nLab equivariant Pontrjagin theorem



Cobordism theory

Representation theory

Algebraic topology



An equivariant Pontrjagin theorem should generalize the Pontrjagin theorem from plain homotopy theory/cobordism theory to equivariant homotopy theory/equivariant cobordism theory:

Where the plain Pontrjagin theorem identifies the Cohomotopy of a differentiable manifold with its cobordism classes of normally framed submanifolds, an equivariant Pontrjagin theorem should identify equivariant Cohomotopy with fixed submanifolds whose normal framing inherits the linear representation of the given RO(G)-degree.


A fully general version of an equivariant Pontrjagin theorem is not known (?) and not expected to exist (?) because Thom's transversality theorem (which, in one formulation or another, underlies the proof of the ordinary Pontrjagin theorem) is known to fail equivariantly: Since equivariant functions need to send fixed points to fixed points, an equivariant map from an open neighbourhood of fixed points to an isolated fixed point has no equivariant deformation whatsoever, let along a regular one.

For free GG-manifolds

This problem with transversaliuty goes away when the action on the domain G-manifold is free action. In this case the equivariant Pontrjagin theorem in Cruickshank 99, Thm. 5.06.

Of course, this case is only “mildly equivariant”: When the GG-action on the domain G-manifold is free then its equivariant homotopy theory should essentially reduce to plain homotopy theory of the quotient space. Indeed, Cruickshank 99, Cor. 6.0.13 identifies, in this case, equivariant Cohomotopy with cobordism classes of normally twisted-framed submanifolds, i.e. identifies it with the twisted Pontrjagin theorem (Cruickshank 03, Lemma 5.2) on the quotient.


Pontrjagin-Thom construction

Pontrjagin’s construction


The Pontryagin theorem, i.e. the unstable and framed version of the Pontrjagin-Thom construction, identifying cobordism classes of normally framed submanifolds with their Cohomotopy charge in unstable Borsuk-Spanier Cohomotopy sets, is due to:

(both available in English translation in Gamkrelidze 86),

as presented more comprehensively in:

The Pontrjagin theorem must have been known to Pontrjagin at least by 1936, when he announced the computation of the second stem of homotopy groups of spheres:

  • Lev Pontrjagin, Sur les transformations des sphères en sphères (pdf) in: Comptes Rendus du Congrès International des Mathématiques – Oslo 1936 (pdf)


Discussion of the early history:

Twisted/equivariant generalizations

The (fairly straightforward) generalization of the Pontrjagin theorem to the twisted Pontrjagin theorem, identifying twisted Cohomotopy with cobordism classes of normally twisted-framed submanifolds, is made explicit in:

A general equivariant Pontrjagin theorem – relating equivariant Cohomotopy to normal equivariant framed submanifolds – remains elusive, but on free G-manifolds it is again straightforward (and reduces to the twisted Pontrjagin theorem on the quotient space), made explicit in:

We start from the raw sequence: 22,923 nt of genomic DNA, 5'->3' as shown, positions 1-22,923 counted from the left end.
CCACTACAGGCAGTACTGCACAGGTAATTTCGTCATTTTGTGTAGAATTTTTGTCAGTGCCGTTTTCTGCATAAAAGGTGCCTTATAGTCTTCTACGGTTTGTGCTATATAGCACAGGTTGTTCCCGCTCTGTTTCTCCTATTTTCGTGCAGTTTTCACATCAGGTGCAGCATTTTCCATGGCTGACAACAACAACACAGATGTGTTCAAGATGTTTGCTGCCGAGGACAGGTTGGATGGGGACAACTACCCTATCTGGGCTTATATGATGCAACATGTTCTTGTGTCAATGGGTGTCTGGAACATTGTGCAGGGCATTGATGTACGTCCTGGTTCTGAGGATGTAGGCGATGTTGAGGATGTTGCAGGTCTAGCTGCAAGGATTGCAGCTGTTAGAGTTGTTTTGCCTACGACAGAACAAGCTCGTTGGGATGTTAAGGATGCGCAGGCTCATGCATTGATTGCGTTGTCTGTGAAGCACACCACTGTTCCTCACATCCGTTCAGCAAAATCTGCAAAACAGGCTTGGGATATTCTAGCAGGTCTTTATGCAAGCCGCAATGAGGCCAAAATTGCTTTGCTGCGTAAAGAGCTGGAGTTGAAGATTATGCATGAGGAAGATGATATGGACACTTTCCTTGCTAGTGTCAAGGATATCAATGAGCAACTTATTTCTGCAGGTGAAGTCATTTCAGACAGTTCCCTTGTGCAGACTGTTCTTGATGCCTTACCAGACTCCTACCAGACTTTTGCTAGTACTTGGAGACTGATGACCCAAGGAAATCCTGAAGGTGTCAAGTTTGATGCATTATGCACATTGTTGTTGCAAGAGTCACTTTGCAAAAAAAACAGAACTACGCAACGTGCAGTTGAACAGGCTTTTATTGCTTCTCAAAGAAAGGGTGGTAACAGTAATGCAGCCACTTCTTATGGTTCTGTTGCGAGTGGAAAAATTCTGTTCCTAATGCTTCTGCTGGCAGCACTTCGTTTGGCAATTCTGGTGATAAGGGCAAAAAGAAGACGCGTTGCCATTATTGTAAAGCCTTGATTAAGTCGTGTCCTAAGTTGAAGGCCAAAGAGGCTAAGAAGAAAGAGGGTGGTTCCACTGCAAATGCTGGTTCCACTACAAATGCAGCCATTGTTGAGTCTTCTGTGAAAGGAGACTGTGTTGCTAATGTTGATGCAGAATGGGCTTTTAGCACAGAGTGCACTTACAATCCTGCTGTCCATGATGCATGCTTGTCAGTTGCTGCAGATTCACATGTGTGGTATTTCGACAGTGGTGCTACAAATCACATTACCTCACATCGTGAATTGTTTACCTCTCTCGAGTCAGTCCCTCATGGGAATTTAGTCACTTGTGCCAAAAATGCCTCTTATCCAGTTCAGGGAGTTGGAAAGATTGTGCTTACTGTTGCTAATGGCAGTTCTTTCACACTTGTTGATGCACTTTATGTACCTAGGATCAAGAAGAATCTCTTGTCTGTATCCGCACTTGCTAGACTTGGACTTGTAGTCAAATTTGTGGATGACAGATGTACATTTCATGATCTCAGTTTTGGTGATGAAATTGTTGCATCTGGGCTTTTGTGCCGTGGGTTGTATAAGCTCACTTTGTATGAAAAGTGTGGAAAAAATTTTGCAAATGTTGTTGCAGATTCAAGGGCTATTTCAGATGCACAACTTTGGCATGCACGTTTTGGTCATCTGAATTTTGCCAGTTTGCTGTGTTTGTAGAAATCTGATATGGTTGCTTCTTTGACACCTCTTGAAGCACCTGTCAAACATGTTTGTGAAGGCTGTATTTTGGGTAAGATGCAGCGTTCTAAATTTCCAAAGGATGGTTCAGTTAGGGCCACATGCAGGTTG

• James Cruickshank, Thm. 5.0.6, Cor. 6.0.13 in: Twisted Cobordism and its Relationship to Equivariant Homotopy Theory, 1999 (pdf, pdf)
In negative codimension

In negative codimension, the Cohomotopy charge map from the Pontrjagin theorem gives the May-Segal theorem, now identifying Cohomotopy cocycle spaces with configuration spaces of points:

  • Peter May, The geometry of iterated loop spaces, Springer 1972 (pdf)

  • Graeme Segal, Configuration-spaces and iterated loop-spaces, Invent. Math. 21 (1973), 213–221. MR 0331377 (pdf)

    c Generalization of these constructions and results is due to

  • Dusa McDuff, Configuration spaces of positive and negative particles, Topology Volume 14, Issue 1, March 1975, Pages 91-107 (doi:10.1016/0040-9383(75)90038-5)

  • Carl-Friedrich Bödigheimer, Stable splittings of mapping spaces, Algebraic topology. Springer 1987. 174-187 (pdf, pdf)

Thom’s construction

Thom's theorem i.e. the unstable and oriented version of the Pontrjagin-Thom construction, identifying cobordism classes of normally oriented submanifolds with homotopy classes of maps to the universal special orthogonal Thom space MSO(n)M SO(n), is due to:

Textbook accounts:

Lashof’s construction

The joint generalization of Pontryagin 38a, 55 (framing structure) and Thom 54 (orientation structure) to any family of tangential structures (“(B,f)-structure”) is first made explicit in

and the general statement that has come to be known as the Pontryagin-Thom isomorphism (identifying the stable cobordism classes of normally (B,f)-structured submanifolds with homotopy classes of maps to the Thom spectrum Mf) is really due to Lashof 63, Theorem C.

Textbook accounts:

Lecture notes:

  • John Francis, Topology of manifolds course notes (2010) (web), Lecture 3: Thom’s theorem (pdf), Lecture 4 Transversality (notes by I. Bobkova) (pdf)

  • Cary Malkiewich, Section 3 of: Unoriented cobordism and MOM O, 2011 (pdf)

  • Tom Weston, Part I of An introduction to cobordism theory (pdf)

See also:

Last revised on March 3, 2021 at 14:03:26. See the history of this page for a list of all contributions to it.